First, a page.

It's not a trick which all artists manage to pull off with success, but we currently seem to be enjoying a strong period of female singers whose sound manages to become bigger and bolder the more they narrow their aural scope, or peel back their instrumentation.
Take last year's hyper-lauded PJ Harvey record, for instance, or this year's excellent Fiona Apple LP – two shining examples of how sticking within an ostensibly limited musical range permits the strength of performance and song writing to resonate all the more loudly, resulting in career best efforts. And this is exactly the territory within which Rebekka Karijord finds herself with We Become Ourselves – a record at once more ambitious and much more modest than its predecessor, being built on little more than tribal beats, piano and nimbly deployed, dancing vocal flourishes. And in doing so – thanks to the strength of her vocals, and the frequent charm of the songwriting – she joins the small clutch of artists who manage to sound like a pioneer, not a follower.
Owing to the modesty of the textures, Karijord finds herself at her strongest when she permits her voice to be the assertive ringmaster at the centre of the arrangements, bursting with life and energy. With this being the case, the record starts on an extremely strong suit with the one-two punch 'Prayer' and 'Use My Body While It's Still Young' – two songs based on little more than deceptively complex, syncopated rhythms of hand claps and stomps. The music makes for a brilliantly uplifting and spunky canvas upon which Karijord dazzles with a gorgeous vocal performance of real poise and control, skipping across wordless hooks with flair and genuine capacity to surprise. The tracks in the same vein are the subsequent highlights: the carefree, whimsical abandon of 'Multicoloured Hummingbird', or the addictive and sultry 'Your Love'.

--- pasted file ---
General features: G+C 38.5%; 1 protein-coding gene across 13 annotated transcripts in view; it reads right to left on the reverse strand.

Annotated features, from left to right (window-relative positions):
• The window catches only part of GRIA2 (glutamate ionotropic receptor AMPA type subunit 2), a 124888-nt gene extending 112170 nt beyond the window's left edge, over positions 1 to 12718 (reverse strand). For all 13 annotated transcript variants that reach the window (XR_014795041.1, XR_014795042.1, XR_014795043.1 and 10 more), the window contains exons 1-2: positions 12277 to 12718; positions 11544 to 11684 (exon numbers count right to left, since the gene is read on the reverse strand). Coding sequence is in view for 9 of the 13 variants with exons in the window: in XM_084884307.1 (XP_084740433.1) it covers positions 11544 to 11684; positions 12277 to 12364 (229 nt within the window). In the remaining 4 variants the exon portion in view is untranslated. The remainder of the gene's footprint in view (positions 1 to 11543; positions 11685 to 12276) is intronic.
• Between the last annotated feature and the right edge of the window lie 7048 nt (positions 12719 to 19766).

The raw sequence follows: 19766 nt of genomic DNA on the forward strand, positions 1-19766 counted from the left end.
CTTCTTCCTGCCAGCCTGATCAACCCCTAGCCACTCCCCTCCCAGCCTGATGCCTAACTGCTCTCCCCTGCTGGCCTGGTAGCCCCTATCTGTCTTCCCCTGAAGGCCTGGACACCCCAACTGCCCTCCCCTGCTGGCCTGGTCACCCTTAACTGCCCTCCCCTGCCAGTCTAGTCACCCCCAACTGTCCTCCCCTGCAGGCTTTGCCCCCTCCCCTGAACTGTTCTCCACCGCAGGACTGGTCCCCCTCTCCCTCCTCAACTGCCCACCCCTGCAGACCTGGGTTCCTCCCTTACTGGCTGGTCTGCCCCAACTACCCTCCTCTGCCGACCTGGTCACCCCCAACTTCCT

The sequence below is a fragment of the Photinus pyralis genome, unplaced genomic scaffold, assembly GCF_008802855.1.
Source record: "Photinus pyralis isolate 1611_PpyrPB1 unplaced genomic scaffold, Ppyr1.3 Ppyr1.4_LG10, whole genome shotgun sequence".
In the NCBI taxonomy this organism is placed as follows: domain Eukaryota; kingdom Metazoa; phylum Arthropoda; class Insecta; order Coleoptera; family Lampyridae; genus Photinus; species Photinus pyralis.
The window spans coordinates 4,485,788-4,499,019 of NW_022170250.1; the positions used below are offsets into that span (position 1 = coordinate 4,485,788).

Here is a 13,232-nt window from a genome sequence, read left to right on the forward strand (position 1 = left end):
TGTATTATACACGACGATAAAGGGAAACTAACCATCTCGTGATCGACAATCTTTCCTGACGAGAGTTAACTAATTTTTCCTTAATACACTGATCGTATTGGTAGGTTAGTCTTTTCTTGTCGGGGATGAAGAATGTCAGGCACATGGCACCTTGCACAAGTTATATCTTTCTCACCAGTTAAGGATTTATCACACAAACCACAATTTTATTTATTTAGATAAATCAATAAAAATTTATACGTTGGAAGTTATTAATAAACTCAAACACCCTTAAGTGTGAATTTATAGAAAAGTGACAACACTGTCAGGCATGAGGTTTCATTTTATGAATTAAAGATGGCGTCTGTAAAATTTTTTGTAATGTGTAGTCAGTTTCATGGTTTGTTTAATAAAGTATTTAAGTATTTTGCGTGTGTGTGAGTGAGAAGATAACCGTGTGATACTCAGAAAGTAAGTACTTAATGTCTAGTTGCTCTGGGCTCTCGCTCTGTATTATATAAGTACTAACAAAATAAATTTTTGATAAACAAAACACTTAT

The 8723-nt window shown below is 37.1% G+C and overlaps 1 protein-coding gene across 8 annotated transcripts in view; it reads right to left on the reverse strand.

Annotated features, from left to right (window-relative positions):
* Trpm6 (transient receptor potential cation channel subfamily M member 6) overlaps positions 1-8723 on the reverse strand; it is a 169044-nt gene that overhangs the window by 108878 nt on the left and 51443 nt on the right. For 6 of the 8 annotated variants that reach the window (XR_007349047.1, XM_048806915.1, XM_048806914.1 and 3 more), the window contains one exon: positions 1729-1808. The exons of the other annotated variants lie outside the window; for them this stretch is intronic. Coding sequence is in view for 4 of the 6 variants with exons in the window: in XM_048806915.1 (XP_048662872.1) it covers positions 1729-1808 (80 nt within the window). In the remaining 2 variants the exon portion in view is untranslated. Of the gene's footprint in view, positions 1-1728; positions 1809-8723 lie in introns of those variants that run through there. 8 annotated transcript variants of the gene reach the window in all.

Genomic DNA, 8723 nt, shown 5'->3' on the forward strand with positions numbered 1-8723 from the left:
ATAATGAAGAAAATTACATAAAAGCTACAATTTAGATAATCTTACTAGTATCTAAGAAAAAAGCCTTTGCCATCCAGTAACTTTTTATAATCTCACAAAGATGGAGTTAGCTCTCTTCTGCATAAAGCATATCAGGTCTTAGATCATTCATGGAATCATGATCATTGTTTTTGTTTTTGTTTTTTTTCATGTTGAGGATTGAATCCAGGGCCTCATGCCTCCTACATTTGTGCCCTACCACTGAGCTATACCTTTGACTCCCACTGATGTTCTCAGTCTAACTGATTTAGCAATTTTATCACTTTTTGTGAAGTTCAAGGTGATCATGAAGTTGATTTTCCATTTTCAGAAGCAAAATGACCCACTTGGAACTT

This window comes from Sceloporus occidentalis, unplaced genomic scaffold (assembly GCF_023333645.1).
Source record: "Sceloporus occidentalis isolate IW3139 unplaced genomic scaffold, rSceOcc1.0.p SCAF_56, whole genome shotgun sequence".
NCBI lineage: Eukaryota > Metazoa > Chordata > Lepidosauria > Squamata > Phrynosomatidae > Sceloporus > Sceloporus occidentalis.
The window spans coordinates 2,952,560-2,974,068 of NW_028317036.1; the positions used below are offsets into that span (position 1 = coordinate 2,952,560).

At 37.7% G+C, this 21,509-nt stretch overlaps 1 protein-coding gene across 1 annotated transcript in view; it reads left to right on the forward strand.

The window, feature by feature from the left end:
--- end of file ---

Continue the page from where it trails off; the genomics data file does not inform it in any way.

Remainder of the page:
Conversely, however, Karijord finds herself make an early misstep in the form of the title track – a song where the record's strengths (the simplicity of the repetitive, mnemonic refrains and her thinly populated textures) suddenly work against her owing to what feels like little more than a drop in tempo. Without the propulsion of energised, upbeat rhythm and the joyous vocals which accompany them, the songs are far less engaging, and their lack of ornamentation more keenly felt. To be sure, there are still highlights to be found in this mode such as the moody 'Save Yourself', but in that it kicks into motion a second half comprised solely of downbeat jams (including the especially wet 'Ode To What Is Lost') the album feels like it's winding down for a great deal longer than it actually is, and dearly feels the absence of one final straight up banger towards its back end.
But since the album's flaws are chiefly in structure rather than in composition, it's easy enough to forgive – especially as the centre of these songs are, whatever their tempo or mood, contain the same strength: Rebekka Karijord's expressive and highly versatile voice.
7Russell Warfield's Score